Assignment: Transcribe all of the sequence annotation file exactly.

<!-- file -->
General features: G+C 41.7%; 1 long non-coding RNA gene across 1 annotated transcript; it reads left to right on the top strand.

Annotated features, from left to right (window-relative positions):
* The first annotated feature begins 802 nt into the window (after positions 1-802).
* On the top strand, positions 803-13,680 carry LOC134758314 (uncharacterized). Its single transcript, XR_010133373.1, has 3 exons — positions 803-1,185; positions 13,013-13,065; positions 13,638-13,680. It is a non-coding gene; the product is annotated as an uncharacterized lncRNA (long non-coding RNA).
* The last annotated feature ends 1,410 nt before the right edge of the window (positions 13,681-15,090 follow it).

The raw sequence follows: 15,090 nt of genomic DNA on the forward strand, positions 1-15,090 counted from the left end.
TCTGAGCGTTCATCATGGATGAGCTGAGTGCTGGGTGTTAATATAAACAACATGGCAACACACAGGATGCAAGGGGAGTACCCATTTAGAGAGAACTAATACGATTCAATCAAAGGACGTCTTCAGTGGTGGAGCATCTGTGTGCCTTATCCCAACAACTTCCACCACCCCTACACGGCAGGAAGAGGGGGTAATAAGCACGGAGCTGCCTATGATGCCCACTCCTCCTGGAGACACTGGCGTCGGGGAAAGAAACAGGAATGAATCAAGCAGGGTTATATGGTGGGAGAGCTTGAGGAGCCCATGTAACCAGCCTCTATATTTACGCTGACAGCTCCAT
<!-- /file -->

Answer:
General features: G+C 41.7%; 1 long non-coding RNA gene across 1 annotated transcript; it reads left to right on the top strand.

Annotated features, from left to right (window-relative positions):
* The first annotated feature begins 802 nt into the window (after positions 1-802).
* On the top strand, positions 803-13,680 carry LOC134758314 (uncharacterized). Its single transcript, XR_010133373.1, has 3 exons — positions 803-1,185; positions 13,013-13,065; positions 13,638-13,680. It is a non-coding gene; the product is annotated as an uncharacterized lncRNA (long non-coding RNA).
* The last annotated feature ends 1,410 nt before the right edge of the window (positions 13,681-15,090 follow it).

The raw sequence follows: 15,090 nt of genomic DNA on the forward strand, positions 1-15,090 counted from the left end.
TCTGAGCGTTCATCATGGATGAGCTGAGTGCTGGGTGTTAATATAAACAACATGGCAACACACAGGATGCAAGGGGAGTACCCATTTAGAGAGAACTAATACGATTCAATCAAAGGACGTCTTCAGTGGTGGAGCATCTGTGTGCCTTATCCCAACAACTTCCACCACCCCTACACGGCAGGAAGAGGGGGTAATAAGCACGGAGCTGCCTATGATGCCCACTCCTCCTGGAGACACTGGCGTCGGGGAAAGAAACAGGAATGAATCAAGCAGGGTTATATGGTGGGAGAGCTTGAGGAGCCCATGTAACCAGCCTCTATATTTACGCTGACAGCTCCAT